ABD: You know, I’d like to know that too! *laughs* I do know I like my stories, but that's different when it’s about people liking your stories. Sometimes what you like is not something everyone likes. I tried over the years to learn plenty of stuff, reading books wide and long, learning from better artists than me both on comics and general art. I've noticed there are a couple of things that you can say great comics have, but then you could try them and be a failure. So my hope is to keep doing my best to learn, to be better every time, doing my best effort in my comics, and maybe, if they’re actually good, people will notice them and read them and love them. I hope to touch people in the same way those old cartoons, comics, video games and books I had in my childhood did with me. They inspired me and changed my way of seeing the world for the better.
Thoughts of the future
Leilani: Speaking of childhood, I know you recently became a Daddy with Shana, your wife. Does having children change your outlook on art?
ABD: Oh yes, everything changes when you have a son. You have to care for another member in the family, so that makes me try harder to make these projects successful, because I want to be a good father for my baby, which means I should not only be able to provide for him, but also feel happy with the work I do, so I can share good experiences with him, instead of being a grumpy father who hates his job. *laughs* So art is great as a romantic side, when you want to live out simply what you love, but I have learned I also have to take into account the reality of the world after my son was born. I have to mature as an artist, and learning is not only something I want to do, but something I also have to do. To become better every day, for my own sake and my boy's.
Leilani: You mentioned Dark Blue Workshop and Dark Blue Comics in general would love to expand. You'd be open to new ideas from others that would make good stories for comics, provided you have the artists/writers to do so?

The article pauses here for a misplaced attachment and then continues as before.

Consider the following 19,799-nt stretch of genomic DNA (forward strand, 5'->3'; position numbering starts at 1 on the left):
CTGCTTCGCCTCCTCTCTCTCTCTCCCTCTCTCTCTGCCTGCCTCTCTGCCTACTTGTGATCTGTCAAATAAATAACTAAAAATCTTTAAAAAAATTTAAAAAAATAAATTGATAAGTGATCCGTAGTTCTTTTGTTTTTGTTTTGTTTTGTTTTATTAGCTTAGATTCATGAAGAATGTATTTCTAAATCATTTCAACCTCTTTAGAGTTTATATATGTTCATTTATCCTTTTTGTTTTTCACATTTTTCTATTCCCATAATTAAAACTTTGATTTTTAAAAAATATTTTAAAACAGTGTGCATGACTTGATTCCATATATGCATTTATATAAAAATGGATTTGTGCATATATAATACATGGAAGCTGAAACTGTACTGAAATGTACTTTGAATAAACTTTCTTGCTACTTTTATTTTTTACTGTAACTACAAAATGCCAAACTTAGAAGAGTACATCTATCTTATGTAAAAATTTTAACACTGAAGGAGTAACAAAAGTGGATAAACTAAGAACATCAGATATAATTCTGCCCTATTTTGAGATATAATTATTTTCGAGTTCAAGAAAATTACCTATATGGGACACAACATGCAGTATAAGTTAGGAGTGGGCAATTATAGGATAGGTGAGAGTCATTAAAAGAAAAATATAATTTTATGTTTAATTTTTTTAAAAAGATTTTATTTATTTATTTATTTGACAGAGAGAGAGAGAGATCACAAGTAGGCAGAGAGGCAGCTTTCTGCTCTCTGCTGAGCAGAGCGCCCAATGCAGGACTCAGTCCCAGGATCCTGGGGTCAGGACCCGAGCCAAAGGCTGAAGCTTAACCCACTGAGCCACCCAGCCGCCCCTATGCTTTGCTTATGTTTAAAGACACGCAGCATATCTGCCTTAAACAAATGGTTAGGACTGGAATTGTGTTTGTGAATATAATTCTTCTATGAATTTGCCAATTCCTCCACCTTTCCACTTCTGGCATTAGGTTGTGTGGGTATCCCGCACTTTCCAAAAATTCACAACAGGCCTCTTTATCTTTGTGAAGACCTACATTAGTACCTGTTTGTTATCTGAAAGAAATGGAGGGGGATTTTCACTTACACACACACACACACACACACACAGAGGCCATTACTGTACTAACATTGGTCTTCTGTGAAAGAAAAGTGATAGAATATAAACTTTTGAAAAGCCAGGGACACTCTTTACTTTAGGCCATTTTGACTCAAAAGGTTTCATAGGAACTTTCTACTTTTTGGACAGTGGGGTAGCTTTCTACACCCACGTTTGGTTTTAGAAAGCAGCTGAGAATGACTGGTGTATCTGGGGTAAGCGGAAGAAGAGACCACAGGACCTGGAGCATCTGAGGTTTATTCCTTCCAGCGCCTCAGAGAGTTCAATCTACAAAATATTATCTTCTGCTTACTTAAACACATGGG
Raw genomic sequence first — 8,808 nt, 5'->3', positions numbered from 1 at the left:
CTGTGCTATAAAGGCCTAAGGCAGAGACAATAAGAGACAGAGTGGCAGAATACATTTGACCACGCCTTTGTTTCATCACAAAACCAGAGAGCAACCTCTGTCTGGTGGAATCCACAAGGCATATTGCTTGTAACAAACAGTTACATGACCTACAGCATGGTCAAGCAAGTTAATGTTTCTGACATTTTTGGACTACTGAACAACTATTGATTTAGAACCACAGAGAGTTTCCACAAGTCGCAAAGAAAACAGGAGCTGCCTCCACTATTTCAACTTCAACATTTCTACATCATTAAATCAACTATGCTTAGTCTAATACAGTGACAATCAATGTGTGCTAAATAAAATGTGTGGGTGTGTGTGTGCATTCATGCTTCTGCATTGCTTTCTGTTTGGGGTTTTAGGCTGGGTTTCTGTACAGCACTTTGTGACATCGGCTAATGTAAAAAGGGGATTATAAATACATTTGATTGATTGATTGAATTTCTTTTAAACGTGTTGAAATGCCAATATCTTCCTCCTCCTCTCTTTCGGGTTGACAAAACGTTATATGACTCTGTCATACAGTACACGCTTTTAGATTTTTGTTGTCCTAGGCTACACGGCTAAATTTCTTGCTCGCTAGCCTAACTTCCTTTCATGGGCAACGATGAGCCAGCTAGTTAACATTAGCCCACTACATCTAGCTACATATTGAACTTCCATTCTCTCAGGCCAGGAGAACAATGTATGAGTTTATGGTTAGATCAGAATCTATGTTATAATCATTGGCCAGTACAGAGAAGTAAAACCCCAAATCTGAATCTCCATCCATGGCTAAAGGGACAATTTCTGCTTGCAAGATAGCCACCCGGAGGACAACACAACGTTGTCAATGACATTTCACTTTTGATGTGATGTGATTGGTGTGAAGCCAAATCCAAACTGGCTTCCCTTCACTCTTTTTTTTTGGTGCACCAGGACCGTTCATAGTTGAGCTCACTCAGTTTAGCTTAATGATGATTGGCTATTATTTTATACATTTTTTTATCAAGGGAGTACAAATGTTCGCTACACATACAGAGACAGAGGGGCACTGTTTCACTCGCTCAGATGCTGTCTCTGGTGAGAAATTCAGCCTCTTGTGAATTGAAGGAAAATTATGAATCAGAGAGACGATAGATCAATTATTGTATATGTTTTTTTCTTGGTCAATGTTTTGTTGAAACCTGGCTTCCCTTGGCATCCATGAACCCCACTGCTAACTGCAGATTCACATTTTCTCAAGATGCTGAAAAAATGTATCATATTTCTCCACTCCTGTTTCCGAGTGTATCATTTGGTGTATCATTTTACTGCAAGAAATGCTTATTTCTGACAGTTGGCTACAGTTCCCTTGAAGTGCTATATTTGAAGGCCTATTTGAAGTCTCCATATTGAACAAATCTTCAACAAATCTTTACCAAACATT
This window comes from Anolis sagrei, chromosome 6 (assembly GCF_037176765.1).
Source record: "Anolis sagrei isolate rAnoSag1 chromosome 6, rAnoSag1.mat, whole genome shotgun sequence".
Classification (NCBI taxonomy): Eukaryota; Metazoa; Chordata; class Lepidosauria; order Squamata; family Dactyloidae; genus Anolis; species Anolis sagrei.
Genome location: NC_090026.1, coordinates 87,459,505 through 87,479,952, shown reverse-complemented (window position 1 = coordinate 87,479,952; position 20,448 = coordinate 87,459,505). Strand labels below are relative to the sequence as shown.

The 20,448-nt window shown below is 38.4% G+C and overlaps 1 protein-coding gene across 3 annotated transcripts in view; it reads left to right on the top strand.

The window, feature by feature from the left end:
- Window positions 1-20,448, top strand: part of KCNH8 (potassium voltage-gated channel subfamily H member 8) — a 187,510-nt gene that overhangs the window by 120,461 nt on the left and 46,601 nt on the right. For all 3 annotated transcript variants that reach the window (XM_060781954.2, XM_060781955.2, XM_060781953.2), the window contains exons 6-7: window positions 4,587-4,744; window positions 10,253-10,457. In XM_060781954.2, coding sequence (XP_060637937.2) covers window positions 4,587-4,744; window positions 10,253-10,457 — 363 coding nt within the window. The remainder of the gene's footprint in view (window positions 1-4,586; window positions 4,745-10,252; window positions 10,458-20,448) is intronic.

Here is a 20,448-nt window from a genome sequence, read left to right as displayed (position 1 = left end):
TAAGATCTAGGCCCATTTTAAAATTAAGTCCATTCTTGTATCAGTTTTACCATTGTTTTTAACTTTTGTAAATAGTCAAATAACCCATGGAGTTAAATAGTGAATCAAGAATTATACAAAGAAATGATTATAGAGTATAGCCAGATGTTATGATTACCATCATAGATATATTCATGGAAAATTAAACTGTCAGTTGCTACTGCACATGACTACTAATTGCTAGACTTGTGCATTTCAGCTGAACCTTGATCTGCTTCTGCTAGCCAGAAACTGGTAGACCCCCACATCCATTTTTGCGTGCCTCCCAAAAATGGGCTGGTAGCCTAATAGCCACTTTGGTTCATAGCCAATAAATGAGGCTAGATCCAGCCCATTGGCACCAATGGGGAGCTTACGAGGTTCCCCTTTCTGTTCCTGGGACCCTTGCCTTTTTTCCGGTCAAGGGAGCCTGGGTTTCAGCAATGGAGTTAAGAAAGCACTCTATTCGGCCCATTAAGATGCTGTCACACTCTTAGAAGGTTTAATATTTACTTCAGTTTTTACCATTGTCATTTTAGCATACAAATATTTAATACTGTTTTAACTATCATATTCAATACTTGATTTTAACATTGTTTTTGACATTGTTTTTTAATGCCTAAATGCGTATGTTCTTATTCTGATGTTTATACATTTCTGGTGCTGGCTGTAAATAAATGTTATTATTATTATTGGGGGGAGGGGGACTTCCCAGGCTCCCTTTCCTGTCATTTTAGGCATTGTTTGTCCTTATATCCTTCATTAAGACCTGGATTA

ABD: Yes, totally. The only commitment I have with Dark Blue Comics is quality. As long as that's fulfilled, any new idea is welcome. And of course, that we have the resources to create them.
Leilani: And that’s the real challenge. But to me, what you do, managing three comics at the same time? Not many artists can do that!
ABD: I've seen a couple, and even though it is hard, the technology helps a lot in that regard, but you could say this is because I love drawing comics too much, and because I wanted to offer an option for every taste when the website was put online. Dark Blue already has a great start – an historical adventure/drama, a supernatural novel, and a high fantasy story.
Leilani: You mentioned technology. What do you use?
ABD: Just a typical drawing tablet and painting software Clip Studio Paint, which has features to draw comics specifically, so it is really helpful when you draw backgrounds and architecture. I know because I've drawn comics in traditional ways and it's waaaaay slower and more difficult.
Leilani: Lastly, any advice you want to give people who have comics on their mind to do? What would you tell them?
ABD: That’s really hard to say! *laughs* I'm still struggling to make this work out, so I'm not the best example. I would say, keep fighting for what you love to do, and you’ll have success. I would also say, think about the characters and make them important. Don't just write the characters, bring them to life. Get to know them so closely that you'll know what they'll do next. Your characters should speak to you and you should always treat them with respect. A truly good character has a life of its own, so when you sit down one day and write about a character, and it feels like something they would or wouldn't say, just like if it were a person you know closely, then you are ready to write about them.